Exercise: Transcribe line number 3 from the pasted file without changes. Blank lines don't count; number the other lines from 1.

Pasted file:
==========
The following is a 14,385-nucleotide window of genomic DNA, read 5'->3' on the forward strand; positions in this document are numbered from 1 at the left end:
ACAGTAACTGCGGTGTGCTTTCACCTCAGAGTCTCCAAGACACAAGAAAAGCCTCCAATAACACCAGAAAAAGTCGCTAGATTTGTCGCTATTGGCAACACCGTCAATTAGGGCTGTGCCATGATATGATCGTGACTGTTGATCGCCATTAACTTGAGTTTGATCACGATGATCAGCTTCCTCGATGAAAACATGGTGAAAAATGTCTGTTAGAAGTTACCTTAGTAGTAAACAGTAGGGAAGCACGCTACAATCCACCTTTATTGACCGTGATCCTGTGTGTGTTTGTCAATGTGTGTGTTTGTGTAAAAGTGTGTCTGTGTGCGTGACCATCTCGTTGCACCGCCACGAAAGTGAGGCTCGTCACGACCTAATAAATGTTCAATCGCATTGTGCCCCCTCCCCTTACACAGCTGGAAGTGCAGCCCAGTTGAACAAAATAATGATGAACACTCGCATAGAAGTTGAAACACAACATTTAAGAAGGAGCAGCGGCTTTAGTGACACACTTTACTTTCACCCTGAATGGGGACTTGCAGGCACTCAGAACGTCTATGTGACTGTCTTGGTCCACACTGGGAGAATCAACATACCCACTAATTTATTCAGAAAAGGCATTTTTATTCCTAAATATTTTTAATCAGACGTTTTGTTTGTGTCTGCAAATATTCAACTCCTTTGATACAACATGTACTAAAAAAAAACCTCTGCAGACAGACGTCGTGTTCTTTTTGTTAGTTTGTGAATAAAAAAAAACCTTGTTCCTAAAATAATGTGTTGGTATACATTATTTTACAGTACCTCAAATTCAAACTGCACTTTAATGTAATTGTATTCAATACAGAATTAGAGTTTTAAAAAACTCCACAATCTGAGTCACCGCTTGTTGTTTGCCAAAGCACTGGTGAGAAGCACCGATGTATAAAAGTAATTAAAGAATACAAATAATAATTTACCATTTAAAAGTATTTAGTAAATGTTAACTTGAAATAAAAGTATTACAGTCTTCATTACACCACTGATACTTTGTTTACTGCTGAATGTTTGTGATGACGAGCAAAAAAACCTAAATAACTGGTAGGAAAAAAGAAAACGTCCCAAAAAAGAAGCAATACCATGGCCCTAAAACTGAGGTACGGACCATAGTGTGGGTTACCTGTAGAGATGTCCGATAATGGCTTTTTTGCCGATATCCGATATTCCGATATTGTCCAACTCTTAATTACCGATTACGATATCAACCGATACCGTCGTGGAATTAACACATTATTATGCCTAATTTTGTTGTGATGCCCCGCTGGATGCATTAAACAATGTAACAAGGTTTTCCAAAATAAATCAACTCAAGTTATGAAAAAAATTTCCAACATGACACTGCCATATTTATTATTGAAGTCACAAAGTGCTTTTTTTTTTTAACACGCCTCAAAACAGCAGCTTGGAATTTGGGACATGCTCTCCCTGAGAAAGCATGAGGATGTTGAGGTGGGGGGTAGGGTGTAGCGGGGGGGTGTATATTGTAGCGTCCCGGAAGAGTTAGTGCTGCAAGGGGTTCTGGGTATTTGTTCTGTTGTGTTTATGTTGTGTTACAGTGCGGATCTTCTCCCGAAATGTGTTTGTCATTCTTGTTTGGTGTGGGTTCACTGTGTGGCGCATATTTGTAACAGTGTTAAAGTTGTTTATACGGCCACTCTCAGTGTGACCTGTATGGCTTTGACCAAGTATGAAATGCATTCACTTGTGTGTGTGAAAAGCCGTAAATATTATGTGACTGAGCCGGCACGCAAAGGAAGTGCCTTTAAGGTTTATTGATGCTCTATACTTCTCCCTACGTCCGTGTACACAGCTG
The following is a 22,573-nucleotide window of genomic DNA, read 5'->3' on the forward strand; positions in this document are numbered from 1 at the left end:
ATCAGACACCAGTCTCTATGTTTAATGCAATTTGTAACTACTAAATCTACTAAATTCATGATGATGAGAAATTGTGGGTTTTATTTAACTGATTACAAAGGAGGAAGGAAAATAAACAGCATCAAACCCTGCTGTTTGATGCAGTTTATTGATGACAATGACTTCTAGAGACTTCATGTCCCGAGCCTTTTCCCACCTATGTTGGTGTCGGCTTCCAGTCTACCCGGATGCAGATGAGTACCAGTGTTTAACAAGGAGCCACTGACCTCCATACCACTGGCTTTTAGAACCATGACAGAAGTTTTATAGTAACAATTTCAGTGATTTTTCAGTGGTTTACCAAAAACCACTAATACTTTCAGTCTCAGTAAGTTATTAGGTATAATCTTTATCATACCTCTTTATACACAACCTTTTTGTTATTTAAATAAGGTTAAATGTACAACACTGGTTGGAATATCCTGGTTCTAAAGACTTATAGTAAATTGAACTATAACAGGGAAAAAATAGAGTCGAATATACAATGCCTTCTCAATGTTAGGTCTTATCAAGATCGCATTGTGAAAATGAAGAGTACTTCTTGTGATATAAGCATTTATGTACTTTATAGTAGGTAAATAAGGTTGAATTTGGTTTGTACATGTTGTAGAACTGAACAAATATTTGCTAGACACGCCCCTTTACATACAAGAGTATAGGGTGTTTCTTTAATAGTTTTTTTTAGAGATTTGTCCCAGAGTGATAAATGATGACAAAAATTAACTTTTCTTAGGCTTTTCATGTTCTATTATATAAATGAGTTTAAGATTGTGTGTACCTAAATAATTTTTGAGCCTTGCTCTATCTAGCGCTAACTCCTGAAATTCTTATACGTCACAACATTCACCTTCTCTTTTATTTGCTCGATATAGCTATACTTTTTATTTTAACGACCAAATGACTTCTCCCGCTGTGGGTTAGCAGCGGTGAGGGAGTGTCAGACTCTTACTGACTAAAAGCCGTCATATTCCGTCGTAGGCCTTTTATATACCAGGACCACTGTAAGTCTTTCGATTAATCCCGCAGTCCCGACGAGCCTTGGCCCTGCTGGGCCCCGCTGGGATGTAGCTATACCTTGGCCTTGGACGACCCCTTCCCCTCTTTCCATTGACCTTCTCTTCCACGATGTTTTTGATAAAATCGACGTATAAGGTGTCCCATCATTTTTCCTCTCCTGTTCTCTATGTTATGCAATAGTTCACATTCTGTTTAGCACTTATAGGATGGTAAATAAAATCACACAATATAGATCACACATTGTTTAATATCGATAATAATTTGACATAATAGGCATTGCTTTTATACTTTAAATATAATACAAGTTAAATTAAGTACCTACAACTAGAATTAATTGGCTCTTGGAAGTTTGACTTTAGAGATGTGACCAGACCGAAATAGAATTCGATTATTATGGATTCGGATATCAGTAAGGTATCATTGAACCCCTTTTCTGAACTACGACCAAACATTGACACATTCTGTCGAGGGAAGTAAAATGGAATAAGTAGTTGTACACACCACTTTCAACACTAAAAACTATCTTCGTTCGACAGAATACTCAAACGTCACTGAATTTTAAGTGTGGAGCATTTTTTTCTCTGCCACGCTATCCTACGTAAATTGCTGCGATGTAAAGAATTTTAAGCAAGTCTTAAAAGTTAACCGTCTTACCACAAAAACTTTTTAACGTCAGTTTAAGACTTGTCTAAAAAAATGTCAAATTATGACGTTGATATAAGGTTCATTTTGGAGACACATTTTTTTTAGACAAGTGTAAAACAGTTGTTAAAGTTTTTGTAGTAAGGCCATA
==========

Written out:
The following is a 22,573-nucleotide window of genomic DNA, read 5'->3' on the forward strand; positions in this document are numbered from 1 at the left end: